Lampides boeticus

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Peablue or Long-tailed Blue
Peablue October 2007 Osaka Japan.jpg
Lampides boeticus underside
Scientific classification
Kingdom: Animalia
Phylum: Arthropoda
Class: Insecta
Order: Lepidoptera
Family: Lycaenidae
Genus: Lampides
Species: L. boeticus
Binomial name
Lampides boeticus
(Linnaeus, 1767)
Synonyms
  • Papilio boeticus Linnaeus, 1767
  • Papilio damoetes Fabricius, 1775
  • Lycaena leguminis Scott, 1890 (unavailable syn)
  • Papilio coluteae Fuessly, 1775
  • Papilio archias Cramer, [1777]
  • Papilio pisorum Fourcroy, 1785
  • Papilio boetica Fabricius, 1793
  • Lampides armeniensis Gerhard, 1882
  • Polyommatus bagus Distant, 1886
  • Lampides grisescens Tutt, [1907]
  • Lampides caerulea Tutt, [1907]
  • Lampides caeruleafasciata Tutt, [1907]
  • Lampides clara Tutt, [1907]
  • Lampides clarafasciata Tutt, [1907]
  • Lampides coerulea Tutt, [1907]
  • Lampides ab. fasciata Tutt, [1907]
  • Lampides fusca Tutt, [1907]
  • Lampides ab. fuscafasciata Tutt, [1907]
  • Lampides typicamarginata Tutt, [1907]
  • Lampides ab. major Tutt, [1907]
  • Lampides minor Tutt, [1907]
  • Lampides typicafasciata Tutt, [1907]
  • Lampides ab. albovittata Oberthür, 1910
  • Lampides ab. ecaudata Oberthür, 1910
  • Polyommatus yanagawensis Hori, 1923
  • Lampides obsoleta Evans, [1925]
  • Lampides fusca de Sagarra, 1926
  • Lycaena ab. minor Pionneau, 1928
  • Lampides infuscata Querci, 1932
  • Lampides ab. kawachensis Hirose, 1933
  • Lampides anamariae Gómez Bustillo, 1973
  • Lampides boeticus f. michaeli Kroon, 1980

The Peablue, Pea Blue, or Long-tailed Blue (Lampides boeticus) is a small butterfly found in Europe, Africa, South and Southeast Asia, and Australia that belongs to the Lycaenids or gossamer-winged family.

The wingspan is 24–32 mm for males and 24–34 mm for females.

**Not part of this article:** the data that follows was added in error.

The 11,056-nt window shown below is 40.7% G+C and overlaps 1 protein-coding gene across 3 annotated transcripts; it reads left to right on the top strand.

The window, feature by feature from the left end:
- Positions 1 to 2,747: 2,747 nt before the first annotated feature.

Ecology[edit]

The larvae feed on flowers, seeds and pods of many Fabaceae species, including Medicago, Crotalaria, Polygala, Sutherlandia, Dolichos, Cytisus, Spartium and Lathyrus species.[1] It has also been recorded on Crotolaria pallida[2]

In Australia, the larvae are occasionally attended by ants in the genera Froggattella, Iridomyrmex or Campanotus.[3]

Gallery[edit]

See also[edit]

References[edit]

  1. ^ Woodhall, S. Field Guide to Butterflies of South Africa, Cape Town: Struik Publishers, 2005.
  2. ^ Kunte, K. 2006. Additions to the known larval host plants of Indian butterflies. J. Bombay Nat. Hist. Soc. 103(1):119-121
  3. ^ Braby, Michael F. (2004). The Complete Field Guide to Butterflies of Australia. CSIRO Publishing. ISBN 0643090274. 
  • Evans, W.H. (1932) The Identification of Indian Butterflies. (2nd Ed), Bombay Natural History Society, Mumbai, India
  • Gaonkar, Harish (1996) Butterflies of the Western Ghats, India (including Sri Lanka) - A Biodiversity Assessment of a threatened mountain system. Journal of the Bombay Natural History Society.
  • Gay, Thomas; Kehimkar,Isaac & Punetha,J.C.(1992) Common Butterflies of India. WWF-India and Oxford University Press, Mumbai, India.
  • Haribal, Meena (1994) Butterflies of Sikkim Himalaya and their Natural History.
  • Kunte, Krushnamegh (2005) Butterflies of Peninsular India. Universities Press.
  • Wynter-Blyth, M.A. (1957) Butterflies of the Indian Region, Bombay Natural History Society, Mumbai, India.

External links[edit]